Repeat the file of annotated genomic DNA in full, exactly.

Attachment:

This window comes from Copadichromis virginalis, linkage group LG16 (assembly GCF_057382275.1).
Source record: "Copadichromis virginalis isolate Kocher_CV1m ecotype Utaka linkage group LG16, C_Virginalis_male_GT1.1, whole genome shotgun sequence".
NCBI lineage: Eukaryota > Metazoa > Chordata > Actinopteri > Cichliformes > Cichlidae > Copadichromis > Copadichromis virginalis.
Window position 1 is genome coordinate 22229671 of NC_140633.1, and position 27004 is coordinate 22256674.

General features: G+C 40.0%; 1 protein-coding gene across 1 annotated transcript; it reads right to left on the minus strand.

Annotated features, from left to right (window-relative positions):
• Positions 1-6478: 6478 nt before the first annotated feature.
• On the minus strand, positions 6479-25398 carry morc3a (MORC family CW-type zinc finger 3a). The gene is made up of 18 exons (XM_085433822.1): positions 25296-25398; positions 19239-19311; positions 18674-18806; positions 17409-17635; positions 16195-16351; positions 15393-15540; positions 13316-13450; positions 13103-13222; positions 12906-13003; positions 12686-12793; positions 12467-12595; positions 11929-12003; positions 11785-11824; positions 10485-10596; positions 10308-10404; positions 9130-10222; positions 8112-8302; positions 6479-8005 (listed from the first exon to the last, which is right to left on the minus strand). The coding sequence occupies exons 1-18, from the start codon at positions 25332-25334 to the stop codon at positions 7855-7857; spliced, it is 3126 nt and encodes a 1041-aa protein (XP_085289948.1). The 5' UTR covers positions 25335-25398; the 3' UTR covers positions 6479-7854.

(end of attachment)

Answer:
This window comes from Copadichromis virginalis, linkage group LG16 (assembly GCF_057382275.1).
Source record: "Copadichromis virginalis isolate Kocher_CV1m ecotype Utaka linkage group LG16, C_Virginalis_male_GT1.1, whole genome shotgun sequence".
NCBI lineage: Eukaryota > Metazoa > Chordata > Actinopteri > Cichliformes > Cichlidae > Copadichromis > Copadichromis virginalis.
Window position 1 is genome coordinate 22229671 of NC_140633.1, and position 27004 is coordinate 22256674.

General features: G+C 40.0%; 1 protein-coding gene across 1 annotated transcript; it reads right to left on the minus strand.

Annotated features, from left to right (window-relative positions):
• Positions 1-6478: 6478 nt before the first annotated feature.
• On the minus strand, positions 6479-25398 carry morc3a (MORC family CW-type zinc finger 3a). The gene is made up of 18 exons (XM_085433822.1): positions 25296-25398; positions 19239-19311; positions 18674-18806; positions 17409-17635; positions 16195-16351; positions 15393-15540; positions 13316-13450; positions 13103-13222; positions 12906-13003; positions 12686-12793; positions 12467-12595; positions 11929-12003; positions 11785-11824; positions 10485-10596; positions 10308-10404; positions 9130-10222; positions 8112-8302; positions 6479-8005 (listed from the first exon to the last, which is right to left on the minus strand). The coding sequence occupies exons 1-18, from the start codon at positions 25332-25334 to the stop codon at positions 7855-7857; spliced, it is 3126 nt and encodes a 1041-aa protein (XP_085289948.1). The 5' UTR covers positions 25335-25398; the 3' UTR covers positions 6479-7854.